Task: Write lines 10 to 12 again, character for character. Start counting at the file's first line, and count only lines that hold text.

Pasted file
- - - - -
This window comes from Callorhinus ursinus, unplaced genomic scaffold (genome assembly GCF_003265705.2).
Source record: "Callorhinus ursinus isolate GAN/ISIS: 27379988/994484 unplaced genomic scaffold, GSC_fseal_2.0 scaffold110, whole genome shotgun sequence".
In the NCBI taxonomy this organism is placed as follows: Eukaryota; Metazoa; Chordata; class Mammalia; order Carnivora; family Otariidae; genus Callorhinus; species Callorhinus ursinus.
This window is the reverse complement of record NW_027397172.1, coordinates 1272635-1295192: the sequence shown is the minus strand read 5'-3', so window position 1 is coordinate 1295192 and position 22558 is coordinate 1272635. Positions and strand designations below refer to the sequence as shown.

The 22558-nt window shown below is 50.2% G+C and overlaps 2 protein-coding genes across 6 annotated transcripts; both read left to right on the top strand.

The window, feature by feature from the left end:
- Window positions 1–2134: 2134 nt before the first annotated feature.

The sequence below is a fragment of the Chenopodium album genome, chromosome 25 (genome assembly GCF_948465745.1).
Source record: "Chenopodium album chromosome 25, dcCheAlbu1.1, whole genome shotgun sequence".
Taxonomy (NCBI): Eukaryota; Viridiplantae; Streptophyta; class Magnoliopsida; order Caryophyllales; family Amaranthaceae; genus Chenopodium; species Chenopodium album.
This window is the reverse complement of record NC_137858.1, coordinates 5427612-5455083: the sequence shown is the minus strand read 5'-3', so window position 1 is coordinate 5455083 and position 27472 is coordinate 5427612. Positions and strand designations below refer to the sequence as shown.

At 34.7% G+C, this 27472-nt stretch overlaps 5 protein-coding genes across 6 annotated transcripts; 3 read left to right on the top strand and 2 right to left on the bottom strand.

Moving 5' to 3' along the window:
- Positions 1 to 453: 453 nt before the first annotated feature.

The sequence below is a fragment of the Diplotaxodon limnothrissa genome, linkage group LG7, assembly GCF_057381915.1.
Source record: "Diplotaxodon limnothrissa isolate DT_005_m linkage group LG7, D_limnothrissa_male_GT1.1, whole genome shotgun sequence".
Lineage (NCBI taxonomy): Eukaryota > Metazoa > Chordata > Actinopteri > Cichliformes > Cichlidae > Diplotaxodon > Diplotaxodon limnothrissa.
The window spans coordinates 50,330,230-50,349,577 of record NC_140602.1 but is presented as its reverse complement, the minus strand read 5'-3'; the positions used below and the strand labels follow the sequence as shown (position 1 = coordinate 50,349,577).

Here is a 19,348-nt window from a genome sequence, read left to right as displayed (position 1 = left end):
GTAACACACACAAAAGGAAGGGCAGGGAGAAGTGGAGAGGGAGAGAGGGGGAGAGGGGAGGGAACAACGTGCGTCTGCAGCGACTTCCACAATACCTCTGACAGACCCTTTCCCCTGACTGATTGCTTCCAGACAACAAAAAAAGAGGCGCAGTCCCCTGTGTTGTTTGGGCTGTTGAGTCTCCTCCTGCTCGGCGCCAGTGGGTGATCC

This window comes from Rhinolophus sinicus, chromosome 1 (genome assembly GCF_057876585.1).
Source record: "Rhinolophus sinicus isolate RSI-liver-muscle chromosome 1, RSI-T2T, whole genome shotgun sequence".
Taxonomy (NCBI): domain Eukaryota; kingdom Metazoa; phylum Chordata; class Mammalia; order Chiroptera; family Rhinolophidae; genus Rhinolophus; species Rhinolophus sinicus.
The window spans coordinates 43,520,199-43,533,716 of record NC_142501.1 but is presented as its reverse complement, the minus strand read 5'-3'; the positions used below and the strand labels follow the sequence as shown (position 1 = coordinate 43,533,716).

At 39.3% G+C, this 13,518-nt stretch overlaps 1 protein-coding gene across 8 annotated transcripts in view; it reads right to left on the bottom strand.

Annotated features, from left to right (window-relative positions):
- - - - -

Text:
Taxonomy (NCBI): Eukaryota; Viridiplantae; Streptophyta; class Magnoliopsida; order Caryophyllales; family Amaranthaceae; genus Chenopodium; species Chenopodium album.
This window is the reverse complement of record NC_137858.1, coordinates 5427612-5455083: the sequence shown is the minus strand read 5'-3', so window position 1 is coordinate 5455083 and position 27472 is coordinate 5427612. Positions and strand designations below refer to the sequence as shown.

At 34.7% G+C, this 27472-nt stretch overlaps 5 protein-coding genes across 6 annotated transcripts; 3 read left to right on the top strand and 2 right to left on the bottom strand.